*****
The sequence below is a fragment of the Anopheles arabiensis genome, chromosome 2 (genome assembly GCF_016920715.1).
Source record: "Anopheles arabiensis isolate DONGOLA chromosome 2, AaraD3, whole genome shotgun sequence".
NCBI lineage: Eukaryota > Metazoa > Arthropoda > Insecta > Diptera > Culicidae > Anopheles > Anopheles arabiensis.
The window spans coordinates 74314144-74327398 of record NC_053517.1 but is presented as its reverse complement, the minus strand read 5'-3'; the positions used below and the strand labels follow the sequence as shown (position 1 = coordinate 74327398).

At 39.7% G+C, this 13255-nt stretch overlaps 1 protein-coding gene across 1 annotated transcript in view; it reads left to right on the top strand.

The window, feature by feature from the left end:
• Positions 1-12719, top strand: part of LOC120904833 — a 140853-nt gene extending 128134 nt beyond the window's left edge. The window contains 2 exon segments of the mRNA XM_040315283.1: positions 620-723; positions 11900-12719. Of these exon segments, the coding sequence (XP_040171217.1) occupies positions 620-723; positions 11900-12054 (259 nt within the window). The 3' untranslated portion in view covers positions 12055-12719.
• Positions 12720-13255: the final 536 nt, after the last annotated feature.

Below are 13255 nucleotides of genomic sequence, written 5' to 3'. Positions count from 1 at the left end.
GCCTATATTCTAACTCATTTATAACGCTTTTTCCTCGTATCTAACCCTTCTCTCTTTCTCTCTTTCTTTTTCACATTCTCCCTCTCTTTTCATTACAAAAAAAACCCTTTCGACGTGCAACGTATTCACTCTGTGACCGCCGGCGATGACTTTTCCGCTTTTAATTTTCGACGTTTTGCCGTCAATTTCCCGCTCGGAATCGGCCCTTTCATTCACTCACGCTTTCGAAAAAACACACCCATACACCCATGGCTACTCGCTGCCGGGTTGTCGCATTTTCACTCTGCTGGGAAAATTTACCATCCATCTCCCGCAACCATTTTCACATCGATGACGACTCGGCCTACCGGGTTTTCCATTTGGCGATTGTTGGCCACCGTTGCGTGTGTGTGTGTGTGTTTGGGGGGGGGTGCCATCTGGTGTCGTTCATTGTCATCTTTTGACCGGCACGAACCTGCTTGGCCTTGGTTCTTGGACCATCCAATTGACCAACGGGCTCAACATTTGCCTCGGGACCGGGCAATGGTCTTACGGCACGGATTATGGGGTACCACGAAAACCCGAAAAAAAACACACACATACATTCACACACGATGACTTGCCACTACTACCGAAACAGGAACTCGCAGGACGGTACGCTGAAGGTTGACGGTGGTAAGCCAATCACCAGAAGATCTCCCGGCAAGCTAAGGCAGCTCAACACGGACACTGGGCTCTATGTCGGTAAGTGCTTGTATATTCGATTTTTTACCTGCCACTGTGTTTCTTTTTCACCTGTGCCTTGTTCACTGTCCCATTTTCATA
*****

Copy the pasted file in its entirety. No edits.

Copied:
The sequence below is a fragment of the Anopheles arabiensis genome, chromosome 2 (genome assembly GCF_016920715.1).
Source record: "Anopheles arabiensis isolate DONGOLA chromosome 2, AaraD3, whole genome shotgun sequence".
NCBI lineage: Eukaryota > Metazoa > Arthropoda > Insecta > Diptera > Culicidae > Anopheles > Anopheles arabiensis.
The window spans coordinates 74314144-74327398 of record NC_053517.1 but is presented as its reverse complement, the minus strand read 5'-3'; the positions used below and the strand labels follow the sequence as shown (position 1 = coordinate 74327398).

At 39.7% G+C, this 13255-nt stretch overlaps 1 protein-coding gene across 1 annotated transcript in view; it reads left to right on the top strand.

The window, feature by feature from the left end:
• Positions 1-12719, top strand: part of LOC120904833 — a 140853-nt gene extending 128134 nt beyond the window's left edge. The window contains 2 exon segments of the mRNA XM_040315283.1: positions 620-723; positions 11900-12719. Of these exon segments, the coding sequence (XP_040171217.1) occupies positions 620-723; positions 11900-12054 (259 nt within the window). The 3' untranslated portion in view covers positions 12055-12719.
• Positions 12720-13255: the final 536 nt, after the last annotated feature.

Below are 13255 nucleotides of genomic sequence, written 5' to 3'. Positions count from 1 at the left end.
GCCTATATTCTAACTCATTTATAACGCTTTTTCCTCGTATCTAACCCTTCTCTCTTTCTCTCTTTCTTTTTCACATTCTCCCTCTCTTTTCATTACAAAAAAAACCCTTTCGACGTGCAACGTATTCACTCTGTGACCGCCGGCGATGACTTTTCCGCTTTTAATTTTCGACGTTTTGCCGTCAATTTCCCGCTCGGAATCGGCCCTTTCATTCACTCACGCTTTCGAAAAAACACACCCATACACCCATGGCTACTCGCTGCCGGGTTGTCGCATTTTCACTCTGCTGGGAAAATTTACCATCCATCTCCCGCAACCATTTTCACATCGATGACGACTCGGCCTACCGGGTTTTCCATTTGGCGATTGTTGGCCACCGTTGCGTGTGTGTGTGTGTGTTTGGGGGGGGGTGCCATCTGGTGTCGTTCATTGTCATCTTTTGACCGGCACGAACCTGCTTGGCCTTGGTTCTTGGACCATCCAATTGACCAACGGGCTCAACATTTGCCTCGGGACCGGGCAATGGTCTTACGGCACGGATTATGGGGTACCACGAAAACCCGAAAAAAAACACACACATACATTCACACACGATGACTTGCCACTACTACCGAAACAGGAACTCGCAGGACGGTACGCTGAAGGTTGACGGTGGTAAGCCAATCACCAGAAGATCTCCCGGCAAGCTAAGGCAGCTCAACACGGACACTGGGCTCTATGTCGGTAAGTGCTTGTATATTCGATTTTTTACCTGCCACTGTGTTTCTTTTTCACCTGTGCCTTGTTCACTGTCCCATTTTCATA